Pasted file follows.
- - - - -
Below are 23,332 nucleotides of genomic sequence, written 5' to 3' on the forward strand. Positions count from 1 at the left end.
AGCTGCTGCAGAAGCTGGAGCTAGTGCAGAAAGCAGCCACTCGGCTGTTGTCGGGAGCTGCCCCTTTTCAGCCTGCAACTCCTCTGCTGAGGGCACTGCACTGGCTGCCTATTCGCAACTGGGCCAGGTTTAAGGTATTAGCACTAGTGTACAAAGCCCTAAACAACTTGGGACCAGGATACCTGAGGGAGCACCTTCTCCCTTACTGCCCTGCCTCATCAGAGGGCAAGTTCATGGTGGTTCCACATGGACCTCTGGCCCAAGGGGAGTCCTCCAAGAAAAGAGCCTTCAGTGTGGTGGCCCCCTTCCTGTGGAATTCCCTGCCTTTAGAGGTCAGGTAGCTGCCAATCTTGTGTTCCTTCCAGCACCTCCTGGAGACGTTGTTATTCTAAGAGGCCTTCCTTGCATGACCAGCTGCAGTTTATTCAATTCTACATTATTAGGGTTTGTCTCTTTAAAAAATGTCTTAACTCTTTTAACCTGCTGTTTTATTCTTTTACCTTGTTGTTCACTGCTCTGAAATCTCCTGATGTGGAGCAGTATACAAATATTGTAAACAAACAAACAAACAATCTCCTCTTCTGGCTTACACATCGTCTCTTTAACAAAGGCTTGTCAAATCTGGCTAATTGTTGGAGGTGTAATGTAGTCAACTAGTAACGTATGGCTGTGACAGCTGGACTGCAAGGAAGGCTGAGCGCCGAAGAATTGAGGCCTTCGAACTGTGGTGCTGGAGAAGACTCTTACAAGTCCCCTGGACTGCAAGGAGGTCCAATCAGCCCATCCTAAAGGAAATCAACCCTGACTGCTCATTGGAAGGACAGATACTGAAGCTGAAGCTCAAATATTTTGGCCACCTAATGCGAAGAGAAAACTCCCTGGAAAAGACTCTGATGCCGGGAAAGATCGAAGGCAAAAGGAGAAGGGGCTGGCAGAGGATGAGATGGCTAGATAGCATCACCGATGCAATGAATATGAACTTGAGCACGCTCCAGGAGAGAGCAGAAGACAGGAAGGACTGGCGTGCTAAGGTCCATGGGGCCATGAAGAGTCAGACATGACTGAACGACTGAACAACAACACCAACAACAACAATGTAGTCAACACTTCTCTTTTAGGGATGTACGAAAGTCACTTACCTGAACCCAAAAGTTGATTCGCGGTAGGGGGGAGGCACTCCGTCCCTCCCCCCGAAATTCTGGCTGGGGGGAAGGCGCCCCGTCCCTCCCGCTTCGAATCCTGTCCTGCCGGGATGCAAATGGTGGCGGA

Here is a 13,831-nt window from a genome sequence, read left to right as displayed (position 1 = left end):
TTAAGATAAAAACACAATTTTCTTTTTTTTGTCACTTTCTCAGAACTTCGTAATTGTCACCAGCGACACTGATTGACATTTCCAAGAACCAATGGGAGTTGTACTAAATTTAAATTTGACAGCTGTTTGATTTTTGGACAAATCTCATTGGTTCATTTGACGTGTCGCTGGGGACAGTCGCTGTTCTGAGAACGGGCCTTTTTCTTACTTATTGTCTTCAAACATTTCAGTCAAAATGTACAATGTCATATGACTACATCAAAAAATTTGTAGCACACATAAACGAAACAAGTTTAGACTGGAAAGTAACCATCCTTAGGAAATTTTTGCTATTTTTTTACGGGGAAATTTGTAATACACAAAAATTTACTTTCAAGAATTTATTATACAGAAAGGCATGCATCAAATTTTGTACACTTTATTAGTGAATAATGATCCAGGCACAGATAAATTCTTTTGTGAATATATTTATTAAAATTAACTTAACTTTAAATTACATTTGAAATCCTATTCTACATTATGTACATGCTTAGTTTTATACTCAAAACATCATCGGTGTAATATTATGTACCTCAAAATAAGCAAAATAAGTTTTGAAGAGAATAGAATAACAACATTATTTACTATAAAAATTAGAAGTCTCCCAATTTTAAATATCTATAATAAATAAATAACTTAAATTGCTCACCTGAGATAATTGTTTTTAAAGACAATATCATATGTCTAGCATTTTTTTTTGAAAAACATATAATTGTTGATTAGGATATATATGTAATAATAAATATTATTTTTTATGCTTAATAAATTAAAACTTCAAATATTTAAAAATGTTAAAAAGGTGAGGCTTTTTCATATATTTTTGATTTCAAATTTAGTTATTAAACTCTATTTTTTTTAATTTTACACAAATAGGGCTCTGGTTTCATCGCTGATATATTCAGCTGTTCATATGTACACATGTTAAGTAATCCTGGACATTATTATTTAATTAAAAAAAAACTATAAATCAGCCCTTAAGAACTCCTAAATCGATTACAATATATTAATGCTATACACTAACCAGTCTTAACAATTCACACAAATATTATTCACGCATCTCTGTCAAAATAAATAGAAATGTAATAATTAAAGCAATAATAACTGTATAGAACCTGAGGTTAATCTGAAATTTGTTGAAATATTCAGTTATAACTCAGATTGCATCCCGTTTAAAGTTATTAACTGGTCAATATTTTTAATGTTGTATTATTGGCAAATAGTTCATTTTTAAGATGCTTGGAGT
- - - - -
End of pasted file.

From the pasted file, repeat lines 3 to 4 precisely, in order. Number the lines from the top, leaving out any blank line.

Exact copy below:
Here is a 13,831-nt window from a genome sequence, read left to right as displayed (position 1 = left end):
TTAAGATAAAAACACAATTTTCTTTTTTTTGTCACTTTCTCAGAACTTCGTAATTGTCACCAGCGACACTGATTGACATTTCCAAGAACCAATGGGAGTTGTACTAAATTTAAATTTGACAGCTGTTTGATTTTTGGACAAATCTCATTGGTTCATTTGACGTGTCGCTGGGGACAGTCGCTGTTCTGAGAACGGGCCTTTTTCTTACTTATTGTCTTCAAACATTTCAGTCAAAATGTACAATGTCATATGACTACATCAAAAAATTTGTAGCACACATAAACGAAACAAGTTTAGACTGGAAAGTAACCATCCTTAGGAAATTTTTGCTATTTTTTTACGGGGAAATTTGTAATACACAAAAATTTACTTTCAAGAATTTATTATACAGAAAGGCATGCATCAAATTTTGTACACTTTATTAGTGAATAATGATCCAGGCACAGATAAATTCTTTTGTGAATATATTTATTAAAATTAACTTAACTTTAAATTACATTTGAAATCCTATTCTACATTATGTACATGCTTAGTTTTATACTCAAAACATCATCGGTGTAATATTATGTACCTCAAAATAAGCAAAATAAGTTTTGAAGAGAATAGAATAACAACATTATTTACTATAAAAATTAGAAGTCTCCCAATTTTAAATATCTATAATAAATAAATAACTTAAATTGCTCACCTGAGATAATTGTTTTTAAAGACAATATCATATGTCTAGCATTTTTTTTTGAAAAACATATAATTGTTGATTAGGATATATATGTAATAATAAATATTATTTTTTATGCTTAATAAATTAAAACTTCAAATATTTAAAAATGTTAAAAAGGTGAGGCTTTTTCATATATTTTTGATTTCAAATTTAGTTATTAAACTCTATTTTTTTTAATTTTACACAAATAGGGCTCTGGTTTCATCGCTGATATATTCAGCTGTTCATATGTACACATGTTAAGTAATCCTGGACATTATTATTTAATTAAAAAAAAACTATAAATCAGCCCTTAAGAACTCCTAAATCGATTACAATATATTAATGCTATACACTAACCAGTCTTAACAATTCACACAAATATTATTCACGCATCTCTGTCAAAATAAATAGAAATGTAATAATTAAAGCAATAATAACTGTATAGAACCTGAGGTTAATCTGAAATTTGTTGAAATATTCAGTTATAACTCAGATTGCATCCCGTTTAAAGTTATTAACTGGTCAATATTTTTAATGTTGTATTATTGGCAAATAGTTCATTTTTAAGATGCTTGGAGT